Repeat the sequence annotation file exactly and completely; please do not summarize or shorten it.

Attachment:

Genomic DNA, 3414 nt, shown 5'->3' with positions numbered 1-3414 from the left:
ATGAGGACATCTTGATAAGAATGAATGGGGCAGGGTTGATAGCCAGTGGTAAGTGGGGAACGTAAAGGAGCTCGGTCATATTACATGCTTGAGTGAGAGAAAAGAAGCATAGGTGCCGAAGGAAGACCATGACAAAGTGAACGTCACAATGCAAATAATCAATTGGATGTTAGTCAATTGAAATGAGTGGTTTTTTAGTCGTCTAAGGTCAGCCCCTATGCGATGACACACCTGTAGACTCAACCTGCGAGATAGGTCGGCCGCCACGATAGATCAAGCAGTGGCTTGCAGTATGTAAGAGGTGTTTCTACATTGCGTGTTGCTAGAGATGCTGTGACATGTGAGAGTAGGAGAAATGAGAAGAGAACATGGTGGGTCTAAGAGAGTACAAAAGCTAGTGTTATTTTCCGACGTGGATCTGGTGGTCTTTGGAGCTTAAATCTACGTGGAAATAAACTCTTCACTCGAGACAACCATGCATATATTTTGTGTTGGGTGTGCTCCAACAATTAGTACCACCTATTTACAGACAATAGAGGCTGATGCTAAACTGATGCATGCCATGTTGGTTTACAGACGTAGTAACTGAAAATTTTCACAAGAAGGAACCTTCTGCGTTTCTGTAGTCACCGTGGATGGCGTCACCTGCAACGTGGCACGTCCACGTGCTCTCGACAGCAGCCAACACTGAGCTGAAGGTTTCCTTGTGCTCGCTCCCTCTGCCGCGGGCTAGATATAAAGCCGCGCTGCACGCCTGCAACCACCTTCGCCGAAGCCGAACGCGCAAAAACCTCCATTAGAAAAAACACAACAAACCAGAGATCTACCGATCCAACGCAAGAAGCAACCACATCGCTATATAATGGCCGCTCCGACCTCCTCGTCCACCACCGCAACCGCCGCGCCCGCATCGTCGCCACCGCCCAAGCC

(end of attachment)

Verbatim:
Genomic DNA, 3414 nt, shown 5'->3' with positions numbered 1-3414 from the left:
ATGAGGACATCTTGATAAGAATGAATGGGGCAGGGTTGATAGCCAGTGGTAAGTGGGGAACGTAAAGGAGCTCGGTCATATTACATGCTTGAGTGAGAGAAAAGAAGCATAGGTGCCGAAGGAAGACCATGACAAAGTGAACGTCACAATGCAAATAATCAATTGGATGTTAGTCAATTGAAATGAGTGGTTTTTTAGTCGTCTAAGGTCAGCCCCTATGCGATGACACACCTGTAGACTCAACCTGCGAGATAGGTCGGCCGCCACGATAGATCAAGCAGTGGCTTGCAGTATGTAAGAGGTGTTTCTACATTGCGTGTTGCTAGAGATGCTGTGACATGTGAGAGTAGGAGAAATGAGAAGAGAACATGGTGGGTCTAAGAGAGTACAAAAGCTAGTGTTATTTTCCGACGTGGATCTGGTGGTCTTTGGAGCTTAAATCTACGTGGAAATAAACTCTTCACTCGAGACAACCATGCATATATTTTGTGTTGGGTGTGCTCCAACAATTAGTACCACCTATTTACAGACAATAGAGGCTGATGCTAAACTGATGCATGCCATGTTGGTTTACAGACGTAGTAACTGAAAATTTTCACAAGAAGGAACCTTCTGCGTTTCTGTAGTCACCGTGGATGGCGTCACCTGCAACGTGGCACGTCCACGTGCTCTCGACAGCAGCCAACACTGAGCTGAAGGTTTCCTTGTGCTCGCTCCCTCTGCCGCGGGCTAGATATAAAGCCGCGCTGCACGCCTGCAACCACCTTCGCCGAAGCCGAACGCGCAAAAACCTCCATTAGAAAAAACACAACAAACCAGAGATCTACCGATCCAACGCAAGAAGCAACCACATCGCTATATAATGGCCGCTCCGACCTCCTCGTCCACCACCGCAACCGCCGCGCCCGCATCGTCGCCACCGCCCAAGCC